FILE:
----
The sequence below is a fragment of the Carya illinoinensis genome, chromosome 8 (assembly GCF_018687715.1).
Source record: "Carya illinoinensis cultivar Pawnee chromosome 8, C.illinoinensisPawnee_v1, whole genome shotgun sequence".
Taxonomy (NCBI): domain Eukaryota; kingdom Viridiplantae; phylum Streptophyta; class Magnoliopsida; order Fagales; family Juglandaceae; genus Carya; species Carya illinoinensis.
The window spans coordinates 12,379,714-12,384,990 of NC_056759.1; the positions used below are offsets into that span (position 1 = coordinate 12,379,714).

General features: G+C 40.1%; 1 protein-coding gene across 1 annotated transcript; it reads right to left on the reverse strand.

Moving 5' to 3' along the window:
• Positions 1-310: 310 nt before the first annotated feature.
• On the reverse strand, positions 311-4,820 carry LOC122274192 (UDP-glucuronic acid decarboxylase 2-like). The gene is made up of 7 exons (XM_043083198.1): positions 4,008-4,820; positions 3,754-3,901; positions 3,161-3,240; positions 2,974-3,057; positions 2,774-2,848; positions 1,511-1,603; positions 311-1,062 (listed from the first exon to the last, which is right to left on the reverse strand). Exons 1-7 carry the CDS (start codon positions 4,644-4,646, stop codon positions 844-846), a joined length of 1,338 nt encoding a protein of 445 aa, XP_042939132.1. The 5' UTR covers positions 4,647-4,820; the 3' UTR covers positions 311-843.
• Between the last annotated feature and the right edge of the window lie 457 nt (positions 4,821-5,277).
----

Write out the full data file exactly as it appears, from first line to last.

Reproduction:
The sequence below is a fragment of the Carya illinoinensis genome, chromosome 8 (assembly GCF_018687715.1).
Source record: "Carya illinoinensis cultivar Pawnee chromosome 8, C.illinoinensisPawnee_v1, whole genome shotgun sequence".
Taxonomy (NCBI): domain Eukaryota; kingdom Viridiplantae; phylum Streptophyta; class Magnoliopsida; order Fagales; family Juglandaceae; genus Carya; species Carya illinoinensis.
The window spans coordinates 12,379,714-12,384,990 of NC_056759.1; the positions used below are offsets into that span (position 1 = coordinate 12,379,714).

General features: G+C 40.1%; 1 protein-coding gene across 1 annotated transcript; it reads right to left on the reverse strand.

Moving 5' to 3' along the window:
• Positions 1-310: 310 nt before the first annotated feature.
• On the reverse strand, positions 311-4,820 carry LOC122274192 (UDP-glucuronic acid decarboxylase 2-like). The gene is made up of 7 exons (XM_043083198.1): positions 4,008-4,820; positions 3,754-3,901; positions 3,161-3,240; positions 2,974-3,057; positions 2,774-2,848; positions 1,511-1,603; positions 311-1,062 (listed from the first exon to the last, which is right to left on the reverse strand). Exons 1-7 carry the CDS (start codon positions 4,644-4,646, stop codon positions 844-846), a joined length of 1,338 nt encoding a protein of 445 aa, XP_042939132.1. The 5' UTR covers positions 4,647-4,820; the 3' UTR covers positions 311-843.
• Between the last annotated feature and the right edge of the window lie 457 nt (positions 4,821-5,277).